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About Morning Oregonian. (Portland, Or.) 1861-1937 | View Entire Issue (Nov. 5, 1904)
VOL. XLTV. UO, 13,700.
PORTLAND, OREGON, SATURDAYr NOVEMBER 5, 190i
PRICE FIVE CENTS.
FALSE. HE SAY!
Roosevelt Replies to
Xharges of Parker.
NO PROMISES MADE
Blackmail Not Levied
on the Trusts.
OORTELYOU 18 DEFENDED
President Willing to Make Him
Issue as Against Taggart.
HISTORY OF HIS SELECTION
Cabinet Officer Was Only Chosen
After Several Men of Like High
Integrity Had Declined the
WORDS OF ROOSEVELT.
The assertion that Mr. Cortelyoa
bad an j- knowledge rained while In
aay official position whereby be was
enabled to secure Bad did eecore any
eostribatlons Tor any corporation la
The assertion that there has been
ay blackmail, direct or Indirect, by
'Mr. Cortelyoa or by xne Is a false
hood. The assertion that there has been
mwie In behalf of and by authorlra
Uoa. by Mr. Cortelyou, or by any one
else, any fledge or promise, or that
Hktire has. bees aay "HBderstaading -as
' to" Ifatare imnniaktwa or benefits, la
reeoyMfna ef aax centrum tion from
ay penroe, is a wicked falsehood.
I shall go Into the Presidency un
hampered by any pledge, promise or
naderstBadlnc of any kind, or sort,
save my premise made openly to the
American people that so far as In
my power lies X shall see to It that
every man has a square deal, no
less, and so more. Extracts from
statement of Sooserett.
WASHINGTON. Nov. 4. President
Roosevelt tonight Issued the following
signed statement to the American peo
pie in answer to the charges made against
himself and Mr. Cortelyou in public
speeches by Mr. Parker, Democratic can
dldate for the Presidency:
"White House, Washington, Nov. A.
1904. certain slanderous accusations as
to Mr. Cortelyou and myself nave been
repeated time and again by Judge Par
ker, the candidate of his party for the
office of President. He neither has pro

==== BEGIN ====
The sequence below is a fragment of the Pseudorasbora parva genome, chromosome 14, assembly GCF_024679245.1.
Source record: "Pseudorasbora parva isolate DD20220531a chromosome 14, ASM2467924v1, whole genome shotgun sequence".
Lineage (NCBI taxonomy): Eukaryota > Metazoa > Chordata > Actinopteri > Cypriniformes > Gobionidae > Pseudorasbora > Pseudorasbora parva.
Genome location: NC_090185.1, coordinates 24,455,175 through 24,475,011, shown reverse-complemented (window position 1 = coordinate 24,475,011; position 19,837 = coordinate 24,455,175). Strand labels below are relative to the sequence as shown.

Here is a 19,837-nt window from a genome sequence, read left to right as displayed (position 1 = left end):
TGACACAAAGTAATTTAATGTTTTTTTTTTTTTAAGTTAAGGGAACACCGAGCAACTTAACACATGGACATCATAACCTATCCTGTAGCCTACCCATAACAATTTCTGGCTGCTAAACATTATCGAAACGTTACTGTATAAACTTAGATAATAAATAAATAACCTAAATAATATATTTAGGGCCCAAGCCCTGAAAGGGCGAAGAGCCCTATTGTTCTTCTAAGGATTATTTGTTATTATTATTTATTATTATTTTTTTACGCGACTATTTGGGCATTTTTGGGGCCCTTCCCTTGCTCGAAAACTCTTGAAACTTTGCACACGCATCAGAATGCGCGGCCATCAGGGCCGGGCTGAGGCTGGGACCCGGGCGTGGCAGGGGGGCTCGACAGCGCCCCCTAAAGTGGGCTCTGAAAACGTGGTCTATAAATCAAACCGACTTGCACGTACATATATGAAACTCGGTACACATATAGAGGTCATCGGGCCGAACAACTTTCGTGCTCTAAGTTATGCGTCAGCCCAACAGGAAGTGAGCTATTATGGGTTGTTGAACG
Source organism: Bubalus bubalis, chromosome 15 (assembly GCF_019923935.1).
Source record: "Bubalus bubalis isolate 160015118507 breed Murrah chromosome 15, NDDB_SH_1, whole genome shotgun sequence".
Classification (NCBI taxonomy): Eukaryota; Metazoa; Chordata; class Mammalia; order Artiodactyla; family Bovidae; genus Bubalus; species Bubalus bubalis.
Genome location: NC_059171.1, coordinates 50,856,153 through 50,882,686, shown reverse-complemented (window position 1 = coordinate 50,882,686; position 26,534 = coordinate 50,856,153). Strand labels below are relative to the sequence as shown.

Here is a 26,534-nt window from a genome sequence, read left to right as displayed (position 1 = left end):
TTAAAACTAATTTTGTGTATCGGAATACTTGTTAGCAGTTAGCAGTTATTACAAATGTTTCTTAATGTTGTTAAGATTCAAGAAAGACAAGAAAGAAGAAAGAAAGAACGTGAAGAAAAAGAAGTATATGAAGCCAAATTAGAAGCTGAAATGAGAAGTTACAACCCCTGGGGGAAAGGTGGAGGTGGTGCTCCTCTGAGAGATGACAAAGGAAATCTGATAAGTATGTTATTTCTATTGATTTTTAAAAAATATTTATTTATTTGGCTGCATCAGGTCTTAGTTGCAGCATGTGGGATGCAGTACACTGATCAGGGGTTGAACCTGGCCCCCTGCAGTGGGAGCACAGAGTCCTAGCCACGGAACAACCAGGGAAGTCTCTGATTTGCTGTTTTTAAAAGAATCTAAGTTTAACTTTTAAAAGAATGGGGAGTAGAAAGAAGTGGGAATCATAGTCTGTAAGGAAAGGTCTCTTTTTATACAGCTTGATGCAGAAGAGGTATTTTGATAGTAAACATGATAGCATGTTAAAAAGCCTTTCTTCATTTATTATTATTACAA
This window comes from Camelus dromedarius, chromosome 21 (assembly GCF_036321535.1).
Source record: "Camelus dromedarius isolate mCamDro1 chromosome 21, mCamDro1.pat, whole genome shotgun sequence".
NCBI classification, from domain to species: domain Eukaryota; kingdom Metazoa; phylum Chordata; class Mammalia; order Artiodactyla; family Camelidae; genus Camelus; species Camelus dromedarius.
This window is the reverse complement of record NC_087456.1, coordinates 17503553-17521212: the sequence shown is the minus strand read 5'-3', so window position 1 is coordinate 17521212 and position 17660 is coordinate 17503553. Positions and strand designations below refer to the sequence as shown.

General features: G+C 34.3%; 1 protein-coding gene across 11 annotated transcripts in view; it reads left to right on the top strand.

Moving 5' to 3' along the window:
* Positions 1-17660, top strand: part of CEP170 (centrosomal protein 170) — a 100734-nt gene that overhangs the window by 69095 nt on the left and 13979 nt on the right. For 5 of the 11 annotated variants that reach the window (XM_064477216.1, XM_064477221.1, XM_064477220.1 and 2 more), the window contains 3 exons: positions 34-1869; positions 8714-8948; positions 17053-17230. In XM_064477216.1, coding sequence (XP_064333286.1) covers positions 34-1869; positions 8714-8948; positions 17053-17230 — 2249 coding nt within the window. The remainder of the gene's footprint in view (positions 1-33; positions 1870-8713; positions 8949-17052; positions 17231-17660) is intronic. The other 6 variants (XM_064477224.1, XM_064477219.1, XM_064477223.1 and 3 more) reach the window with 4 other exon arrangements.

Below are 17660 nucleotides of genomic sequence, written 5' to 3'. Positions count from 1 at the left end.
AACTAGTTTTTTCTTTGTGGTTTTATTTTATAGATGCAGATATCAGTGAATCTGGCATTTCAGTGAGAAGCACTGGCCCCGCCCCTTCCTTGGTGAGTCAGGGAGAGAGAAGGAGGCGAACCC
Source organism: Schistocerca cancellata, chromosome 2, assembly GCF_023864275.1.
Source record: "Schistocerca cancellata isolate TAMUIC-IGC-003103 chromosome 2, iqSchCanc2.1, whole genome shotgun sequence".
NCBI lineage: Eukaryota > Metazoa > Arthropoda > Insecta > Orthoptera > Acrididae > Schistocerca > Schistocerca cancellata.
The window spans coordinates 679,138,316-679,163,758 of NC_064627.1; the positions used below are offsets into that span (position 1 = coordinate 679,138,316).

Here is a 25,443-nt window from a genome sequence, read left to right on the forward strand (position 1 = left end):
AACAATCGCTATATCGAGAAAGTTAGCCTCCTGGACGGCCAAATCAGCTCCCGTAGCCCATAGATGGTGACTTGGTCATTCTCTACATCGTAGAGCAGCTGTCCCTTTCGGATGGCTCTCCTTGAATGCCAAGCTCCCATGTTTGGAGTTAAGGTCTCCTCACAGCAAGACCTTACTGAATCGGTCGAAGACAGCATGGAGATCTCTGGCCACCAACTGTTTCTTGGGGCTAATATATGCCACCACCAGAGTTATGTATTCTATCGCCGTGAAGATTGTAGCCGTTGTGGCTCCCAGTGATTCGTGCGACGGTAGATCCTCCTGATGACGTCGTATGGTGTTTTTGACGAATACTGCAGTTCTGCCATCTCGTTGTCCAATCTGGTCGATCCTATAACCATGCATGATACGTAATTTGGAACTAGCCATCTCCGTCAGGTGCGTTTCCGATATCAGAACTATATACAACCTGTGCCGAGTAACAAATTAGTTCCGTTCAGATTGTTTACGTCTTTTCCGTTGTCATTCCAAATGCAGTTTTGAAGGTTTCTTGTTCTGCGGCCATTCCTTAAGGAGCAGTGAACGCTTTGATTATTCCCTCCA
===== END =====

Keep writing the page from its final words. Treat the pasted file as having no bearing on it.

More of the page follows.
duced, nor can produce, any proof of the
truth of the charges, yet ho has not
-withdrawn them, and as his position gives
them wide currency, I speak now lest the
silence' of self-respect be misunderstood.
"Mr. Parker's charges are in effect that
the President of the United States and
Mr. Cortelyou, formerly Mr. Cleveland's
executive clerk, then Mr. McKlnleys and
my secretary, then Secretary of Com
merce and Labor, and now Chairman of
the Republican National Committee, have
been In a conspiracy to blackmail cor
porations, Mr. Cortelyou using his knowl
edge gained while he was Secretary of
the Department of Commerce and Labor
to extort money from the corporations.
and T, the President, having appointed
him for this especial purpose.
Devoid of Truth.
"The gravity of these charges lies in
the assertion that the corporations have
been blackmailed into contributing and
In the Implication, which in one or two
of Mr. Parker's speeches has taken the
form practically of an assertion, that
they have been promised certain immuni
ties or favors or have been assured that
they would receive some kind of improper
consideration In view of their contribu
tions. That contributions have been made
to the .Republican Committee as contrlbu
tlons have been made to the Democratio
Committee is not the question at issue.
Mr. Parker's assertion Is, In effect, that
such contributions have been made for
improper motives, either in consequence
of threats, or In consequence of improper
promises, direct or indirect, on the part
of, the recipients. Mr. Parker knows beat
whether this is true of the contributions
to his campaign fund, which have come
through his trusted friends and advisers
who represent the great corporate In
teres ts that stand behind him. But there
.is not one particle of truth In the state
.meat as regards anything that has gone
en In the management of the Republican
"Mr. Parker's accusations against Mr.
t Cortelyou and me are monstrous. If
ferae, they would brand both of us forever
wXh infamy, and inasmuch as they are
'false heavy must be the" condemnation
mC the hi an making them. J. chose Mr.
Oertelrott as chairman of the National
Committee after having failed successive
ly to persuade Ellhu Root, Wl Murray
Crane and Cornelius N. Bliss to accept
the position. I chose him with extreme
reluctance, because I could ill spare him
from the Cabinet But I felt that he pos
sessed the high integrity which I de
manded in the man who was to manage
my campaign. I am content that Mr.
Parker or I should be judged by the pub
lic on the characters of the two men